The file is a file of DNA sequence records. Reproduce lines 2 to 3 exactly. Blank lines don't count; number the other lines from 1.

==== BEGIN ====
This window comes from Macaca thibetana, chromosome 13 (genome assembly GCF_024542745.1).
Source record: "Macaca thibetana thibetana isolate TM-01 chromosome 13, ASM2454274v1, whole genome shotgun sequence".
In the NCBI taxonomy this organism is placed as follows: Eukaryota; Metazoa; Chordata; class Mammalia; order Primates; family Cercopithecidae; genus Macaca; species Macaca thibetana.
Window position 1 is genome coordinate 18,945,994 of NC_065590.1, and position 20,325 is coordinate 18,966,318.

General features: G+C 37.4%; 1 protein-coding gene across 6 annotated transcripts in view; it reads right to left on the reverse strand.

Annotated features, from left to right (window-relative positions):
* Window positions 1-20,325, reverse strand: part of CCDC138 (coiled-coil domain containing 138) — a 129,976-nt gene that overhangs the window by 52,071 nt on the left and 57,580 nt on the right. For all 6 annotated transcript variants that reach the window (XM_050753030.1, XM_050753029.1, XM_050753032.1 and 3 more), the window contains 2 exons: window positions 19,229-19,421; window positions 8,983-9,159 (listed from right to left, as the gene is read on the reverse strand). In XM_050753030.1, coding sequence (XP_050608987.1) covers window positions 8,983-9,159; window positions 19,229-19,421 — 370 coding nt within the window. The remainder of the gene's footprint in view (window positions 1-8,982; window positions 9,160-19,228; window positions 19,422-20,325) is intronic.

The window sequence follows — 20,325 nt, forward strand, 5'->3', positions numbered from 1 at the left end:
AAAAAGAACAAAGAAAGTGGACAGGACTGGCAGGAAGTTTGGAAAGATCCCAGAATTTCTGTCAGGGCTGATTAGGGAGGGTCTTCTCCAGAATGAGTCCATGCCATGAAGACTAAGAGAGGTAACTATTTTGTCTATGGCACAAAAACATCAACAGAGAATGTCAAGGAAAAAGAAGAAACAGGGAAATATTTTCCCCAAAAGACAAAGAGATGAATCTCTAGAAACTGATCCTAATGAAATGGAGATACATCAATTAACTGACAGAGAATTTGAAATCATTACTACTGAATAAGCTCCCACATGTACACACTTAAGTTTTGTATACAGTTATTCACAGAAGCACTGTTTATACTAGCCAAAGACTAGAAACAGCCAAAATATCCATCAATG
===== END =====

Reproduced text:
Source record: "Macaca thibetana thibetana isolate TM-01 chromosome 13, ASM2454274v1, whole genome shotgun sequence".
In the NCBI taxonomy this organism is placed as follows: Eukaryota; Metazoa; Chordata; class Mammalia; order Primates; family Cercopithecidae; genus Macaca; species Macaca thibetana.